Getting Blunted With The National Joint League's Only Female Roller

 

Despite the fact that competitive joint roller Dawn Doan’s Wall-E blunt contains an ounce of weed and is fully smokeable, she has a problem. She can't find anyone to smoke him with her.

“I keep taking Wall-E to festivals and people refuse to smoke him!” Doan tells me. “Once they see him they’re like, ‘Oh my goodness, this is art!’ But I can’t smoke him by myself—it’s an ounce.”

Doan’s is a competitive joint roller, and she’s one-of-a-kind. As the only woman in the National Joint League, Doan’s complicated works of smokeable art redefine what it means to be a creative pothead. Like many artists, Doan credits a formative encounter with a creative auteur—in her case, rolling legend Tony Greenhand—for sparking her interest in the field.

“I saw that Tony Greenhand had made a Spider-Man and was blown away,” Doan tells me. “I was like, wow, this exists? Literally, from that point I thought, I can do anything. Why am I sticking to these basic shapes?”

After much trial and error, Doan summited her personal Everest: the first completely square paper joint. “That was when things just went insane,” Doan recalls. “The National Joint League introduced themselves to me, and things just went crazy."

The National Joint League is like the Ivy League of stoners, only cooler—think joints rolled with the technical expertise of an elite Mossad operative, and the panache of Dapper Dan, if Dan was a pothead. Like the Bilderberg Group, you can’t apply to be a member: only the best rollers get invited to join. “It’s a nice family to be a part of,” Doan says modestly. “The guys have been so supportive.”

 

 
 A game of tennis. Photo courtesy of Dawn Doan.

A game of tennis. Photo courtesy of Dawn Doan.

 A drum kit. Photo courtesy of Dawn Doan.

A drum kit. Photo courtesy of Dawn Doan.

 

Much like being a pothead—which requires a level of commitment I personally have never been able to manage, despite my best efforts—competitive joint rolling is a complex, demanding discipline. There are two mains way to roll: freehand, using paper to conjure shapes out of thin air, and a figurine-based approach, where you construct a joint around papier-mâché shapes. Doan began as a freehand roller, but has lately moved into figurine work.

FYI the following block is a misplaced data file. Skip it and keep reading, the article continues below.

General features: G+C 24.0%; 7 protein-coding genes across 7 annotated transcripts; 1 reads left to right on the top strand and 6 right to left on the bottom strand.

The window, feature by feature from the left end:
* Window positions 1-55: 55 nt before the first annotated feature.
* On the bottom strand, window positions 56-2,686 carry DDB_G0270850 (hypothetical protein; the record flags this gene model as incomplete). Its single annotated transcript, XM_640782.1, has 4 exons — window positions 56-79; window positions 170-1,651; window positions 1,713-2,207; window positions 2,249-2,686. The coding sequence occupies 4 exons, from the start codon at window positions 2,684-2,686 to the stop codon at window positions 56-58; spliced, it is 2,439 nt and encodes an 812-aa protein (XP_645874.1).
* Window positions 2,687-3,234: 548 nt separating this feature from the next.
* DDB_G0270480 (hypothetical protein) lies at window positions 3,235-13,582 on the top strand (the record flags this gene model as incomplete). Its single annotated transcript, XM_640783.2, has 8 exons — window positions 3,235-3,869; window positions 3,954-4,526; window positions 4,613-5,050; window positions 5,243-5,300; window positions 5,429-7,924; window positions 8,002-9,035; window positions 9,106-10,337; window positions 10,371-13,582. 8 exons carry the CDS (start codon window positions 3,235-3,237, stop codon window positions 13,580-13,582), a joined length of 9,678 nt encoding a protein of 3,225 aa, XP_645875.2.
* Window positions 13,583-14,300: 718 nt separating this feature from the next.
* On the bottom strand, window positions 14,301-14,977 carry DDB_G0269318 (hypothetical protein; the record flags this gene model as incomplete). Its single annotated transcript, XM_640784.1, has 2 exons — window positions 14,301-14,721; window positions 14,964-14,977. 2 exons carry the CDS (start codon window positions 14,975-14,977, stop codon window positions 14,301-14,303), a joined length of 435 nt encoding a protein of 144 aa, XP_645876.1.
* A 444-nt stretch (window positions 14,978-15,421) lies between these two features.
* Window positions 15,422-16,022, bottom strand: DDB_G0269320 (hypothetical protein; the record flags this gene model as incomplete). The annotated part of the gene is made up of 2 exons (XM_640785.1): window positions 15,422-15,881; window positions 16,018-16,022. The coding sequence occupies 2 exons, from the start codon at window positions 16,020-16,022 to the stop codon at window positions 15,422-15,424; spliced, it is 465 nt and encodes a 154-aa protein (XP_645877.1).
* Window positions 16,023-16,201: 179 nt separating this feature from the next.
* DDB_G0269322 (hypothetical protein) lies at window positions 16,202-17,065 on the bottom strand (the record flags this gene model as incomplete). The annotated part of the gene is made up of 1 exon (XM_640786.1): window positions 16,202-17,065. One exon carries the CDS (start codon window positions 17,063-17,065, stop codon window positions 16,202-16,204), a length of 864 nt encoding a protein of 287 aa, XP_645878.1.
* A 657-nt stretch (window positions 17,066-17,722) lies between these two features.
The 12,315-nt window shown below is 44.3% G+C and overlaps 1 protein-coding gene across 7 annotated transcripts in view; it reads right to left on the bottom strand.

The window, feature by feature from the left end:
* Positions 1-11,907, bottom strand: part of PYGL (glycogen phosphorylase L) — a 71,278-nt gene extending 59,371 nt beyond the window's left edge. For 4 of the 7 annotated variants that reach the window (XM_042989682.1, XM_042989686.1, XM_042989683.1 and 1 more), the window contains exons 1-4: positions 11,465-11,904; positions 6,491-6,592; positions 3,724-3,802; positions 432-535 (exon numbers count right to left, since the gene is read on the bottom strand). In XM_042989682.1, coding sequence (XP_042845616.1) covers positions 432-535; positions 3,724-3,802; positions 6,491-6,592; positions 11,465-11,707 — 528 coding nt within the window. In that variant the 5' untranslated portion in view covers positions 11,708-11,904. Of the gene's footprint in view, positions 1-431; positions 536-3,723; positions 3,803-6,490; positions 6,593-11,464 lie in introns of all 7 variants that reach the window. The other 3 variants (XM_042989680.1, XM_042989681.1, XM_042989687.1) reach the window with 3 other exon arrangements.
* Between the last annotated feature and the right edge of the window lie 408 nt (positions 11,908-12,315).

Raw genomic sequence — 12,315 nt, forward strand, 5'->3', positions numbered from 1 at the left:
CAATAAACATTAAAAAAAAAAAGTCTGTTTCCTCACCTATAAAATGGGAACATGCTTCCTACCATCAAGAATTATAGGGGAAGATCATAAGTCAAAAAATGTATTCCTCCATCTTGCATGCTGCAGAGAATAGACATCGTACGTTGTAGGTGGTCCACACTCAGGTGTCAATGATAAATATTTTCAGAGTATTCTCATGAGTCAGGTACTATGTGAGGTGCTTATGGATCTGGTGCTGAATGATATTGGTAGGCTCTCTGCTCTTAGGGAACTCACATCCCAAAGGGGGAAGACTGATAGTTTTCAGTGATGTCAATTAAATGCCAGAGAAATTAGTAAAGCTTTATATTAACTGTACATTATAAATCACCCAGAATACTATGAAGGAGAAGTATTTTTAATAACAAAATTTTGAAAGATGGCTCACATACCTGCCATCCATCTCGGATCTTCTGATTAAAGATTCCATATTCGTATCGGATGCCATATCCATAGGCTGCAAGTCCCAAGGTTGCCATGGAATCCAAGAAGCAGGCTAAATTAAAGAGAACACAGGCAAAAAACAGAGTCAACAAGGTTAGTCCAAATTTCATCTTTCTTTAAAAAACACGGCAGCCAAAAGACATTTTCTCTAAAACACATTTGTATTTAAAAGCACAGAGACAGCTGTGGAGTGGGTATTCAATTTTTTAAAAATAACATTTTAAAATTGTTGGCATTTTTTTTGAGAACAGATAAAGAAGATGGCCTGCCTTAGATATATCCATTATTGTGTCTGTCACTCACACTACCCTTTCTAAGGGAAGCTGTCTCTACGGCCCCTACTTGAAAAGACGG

“People are always amazed it takes so long,” Doan tells me, telling me that the drum kit she rolled freehand took 25 hours, and Wall-E, 30. Lately, Doan’s started taking on paid-for commissions, which she prices at between $30 and $50 per hour of rolling.

 

Unsurprisingly, 4/20 is her busiest time of year, and as we speak she’s working on a pineapple shaped-joint with a marijuana-leaf top, which she’ll ship—unfilled—for a New York customer to fill on their own. (Joints shipped in California, where weed is legal and Doan is based, are filled with her preferred strains of Gelato or Sunset Sherbet.)

Buoyed by the success of cannabis industry, which in 2018 is projected to hit $3.7 billion in her home state alone, Monterey-based Doan is also expanding into a mail-order collection of creative joints you can roll yourself.

 

Business ventures aside, Doan’s creative aspirations are higher than a teenage pothead smoking White Russian for the first time. As a huge Lady Gaga fan, Doan says she wants to roll an entire band to send to the singer. “I really want to get a trumpet at least into her hands,” she tells me. “Ideally a few different instruments, too.”

“I’ll be honest, I tried to do the Kung Fu Panda character freehand, but I literally gave up and trashed it,” she admits. “It never saw light.”

 

 
 A fully functional crossbow. Photo courtesy of Dawn Doan.

A fully functional crossbow. Photo courtesy of Dawn Doan.

 Wall-E. Photo courtesy of Dawn Doan.

Wall-E. Photo courtesy of Dawn Doan.

 

Doan, a perfectionist, prides herself on her clean and detailed work—but the smokeable panda wasn’t aesthetically to her liking. “It was too cartoonish,” she complains. “I tore it up. Kung Fu Panda is no longer in existence.”

And Wall-E? Doan’s hopeful that she’ll find some takers for the Pixar favorite on her next night out. “Hopefully I’ll take him to the next festival and find a crowd around me who have the balls to smoke him with me,” she tells me.

If you’re in a park in Monterey, California and see an enormous Wall-E being passed around—don’t trip. Dive right in.

(Original Article)